Editor’s note: After about a year of Dining Out and telling readers about it, James H. Schwartz has decided to step down as restaurant critic for the Maine Sunday Telegram. We regret to say that this is his last review. The Dine Out column will be on hiatus while we look for his replacement.
Thomas Malz doesn’t like to call Custom Deluxe a bistro. “That word’s overused,” the 31-year-old Vermont-born chef says with a laugh. “Our place has the spirit of a bistro – unpretentious, easy and accessible – but with the same kind of service you’d find in a really good restaurant.”
And the same kind of memorable food. The popular Biddeford bistro (apologies, Chef) that Malz opened last summer with his fiancée, Megan McVey, serves American favorites with some serious twists – baked beans finished with miso and sesame seeds, dried cranberry and farro salad tossed with an almond pistou, maple doughnuts that cozy up to smoked cheddar and cracked pepper. Custom Deluxe may be small (the restaurant seats just 25 customers) but Malz’s cuisine makes a big impression.
Take the plate of pork ribs ($11) served with a fennel and apple slaw. They’re fall-apart-tender on the inside, extraordinarily crisp on the outside – as if the entire rib had been plunged into a fryer prior to serving. “That’s because it was,” Malz explains. “First I put a rub on the ribs for several hours, then I steam them to tenderize the meat, and smoke them. And then we put them into the fryer.” That brief descent into boiling oil produces a coating as noisy and crunchy as cracklings, and it encases shreds of meat as moist as confit. While the dish needed salt the evening we visited (in fact several dishes here benefited from a sprinkle), the intense pork flavor was bold and unmistakable. Malz sources most of his meat locally, from Hoglund’s in Biddeford: “They’re dedicated to quality,” he says, “and we want to keep our money local.”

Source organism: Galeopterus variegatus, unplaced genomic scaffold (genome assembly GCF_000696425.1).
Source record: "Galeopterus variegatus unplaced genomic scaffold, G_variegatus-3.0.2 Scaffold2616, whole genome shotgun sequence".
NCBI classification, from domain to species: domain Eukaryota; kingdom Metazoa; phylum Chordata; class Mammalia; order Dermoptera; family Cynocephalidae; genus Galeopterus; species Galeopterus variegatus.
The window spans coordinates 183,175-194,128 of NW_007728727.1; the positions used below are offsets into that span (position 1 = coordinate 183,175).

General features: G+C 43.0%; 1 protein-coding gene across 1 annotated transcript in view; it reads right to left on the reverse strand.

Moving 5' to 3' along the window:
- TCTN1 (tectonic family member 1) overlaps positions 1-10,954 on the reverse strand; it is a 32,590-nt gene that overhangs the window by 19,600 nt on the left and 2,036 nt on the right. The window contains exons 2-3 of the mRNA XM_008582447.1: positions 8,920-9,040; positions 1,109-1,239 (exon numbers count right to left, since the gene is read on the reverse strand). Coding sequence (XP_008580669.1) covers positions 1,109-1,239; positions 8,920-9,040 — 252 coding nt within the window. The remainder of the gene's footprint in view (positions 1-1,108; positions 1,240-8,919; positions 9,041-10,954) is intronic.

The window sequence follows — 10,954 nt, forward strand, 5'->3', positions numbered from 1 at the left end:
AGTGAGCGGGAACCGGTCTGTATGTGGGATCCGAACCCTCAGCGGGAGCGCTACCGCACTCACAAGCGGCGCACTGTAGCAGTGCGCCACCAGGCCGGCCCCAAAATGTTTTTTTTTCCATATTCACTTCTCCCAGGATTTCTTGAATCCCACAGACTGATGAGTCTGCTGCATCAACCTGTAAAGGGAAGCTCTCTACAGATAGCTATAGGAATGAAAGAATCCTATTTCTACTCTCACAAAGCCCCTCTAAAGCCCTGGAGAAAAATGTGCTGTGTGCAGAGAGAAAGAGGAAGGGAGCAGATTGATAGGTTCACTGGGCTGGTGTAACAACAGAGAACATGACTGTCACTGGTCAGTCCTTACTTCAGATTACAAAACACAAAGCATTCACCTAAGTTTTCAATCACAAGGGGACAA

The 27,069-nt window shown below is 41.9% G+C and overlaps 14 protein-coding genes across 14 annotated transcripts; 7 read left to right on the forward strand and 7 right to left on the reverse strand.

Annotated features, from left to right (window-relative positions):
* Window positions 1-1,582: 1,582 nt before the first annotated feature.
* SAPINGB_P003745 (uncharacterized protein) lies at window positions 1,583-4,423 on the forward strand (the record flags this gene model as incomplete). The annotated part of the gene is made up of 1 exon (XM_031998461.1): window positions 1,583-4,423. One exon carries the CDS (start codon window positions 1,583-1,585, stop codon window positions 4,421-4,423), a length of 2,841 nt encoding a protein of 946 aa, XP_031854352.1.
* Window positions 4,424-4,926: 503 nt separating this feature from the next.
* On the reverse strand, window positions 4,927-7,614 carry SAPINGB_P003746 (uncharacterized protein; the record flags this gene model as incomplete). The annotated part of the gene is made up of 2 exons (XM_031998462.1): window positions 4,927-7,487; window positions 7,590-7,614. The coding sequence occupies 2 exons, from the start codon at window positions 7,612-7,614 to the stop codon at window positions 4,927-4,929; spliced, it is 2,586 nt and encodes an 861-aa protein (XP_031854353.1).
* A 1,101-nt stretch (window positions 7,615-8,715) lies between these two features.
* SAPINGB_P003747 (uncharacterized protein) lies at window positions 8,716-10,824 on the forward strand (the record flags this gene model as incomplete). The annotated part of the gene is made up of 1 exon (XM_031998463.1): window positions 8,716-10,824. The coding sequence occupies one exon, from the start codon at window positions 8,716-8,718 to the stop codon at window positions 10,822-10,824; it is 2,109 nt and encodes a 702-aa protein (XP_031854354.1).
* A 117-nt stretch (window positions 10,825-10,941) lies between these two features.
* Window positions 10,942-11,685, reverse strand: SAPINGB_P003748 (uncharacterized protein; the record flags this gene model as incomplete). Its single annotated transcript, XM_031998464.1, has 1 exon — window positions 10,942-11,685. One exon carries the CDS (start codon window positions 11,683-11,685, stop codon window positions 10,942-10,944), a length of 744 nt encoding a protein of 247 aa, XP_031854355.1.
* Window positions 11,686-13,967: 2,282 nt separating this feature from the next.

An appetizer as mundane as mushroom soup ($9) makes a splash, as well. It’s poured tableside from a colorful sauceboat into a broad, white bowl filled with fresh peas and a scoop of tangy Greek yogurt. Why the haute presentation? Malz, a Culinary Institute of America grad, and McVey met while working at The Greenbrier, the fabled resort hotel in the mountains of West Virginia. “Serving the soup this way is old-school and French,” she says. “It’s a little bit of a surprise and a throwback to where our paths first crossed.” Drama aside, that soup is rich and velvety and has robust mushroom flavor. Malz combines white button mushrooms, portobellos and dried shiitakes for a stock with a savory, woodsy aroma. Hints of tarragon and sesame oil also waft from the bowl. His signature soup is extraordinarily filling – and marvelous.
The only modest disappointment here was the simple pasta ($12), a small bowl of house-made spaghetti that the menu said was tossed with Quebec cheddar and enriched with a soft egg. The noodles were decidedly bland.
Perhaps all the flavor and texture meant for that dish landed in the farro salad ($5) we ordered as an accompaniment? Too long overlooked by American cooks, farro – Italian-born pearls of wheat with a chewy texture and a hearty taste – is showing up on menus across the United States today, and the farro salad at Custom Deluxe exemplifies its appeal. While the dried cranberries are a fairly predictable addition, the almond pistou elevates the dish and accentuates the grain’s distinctive nutty flavor.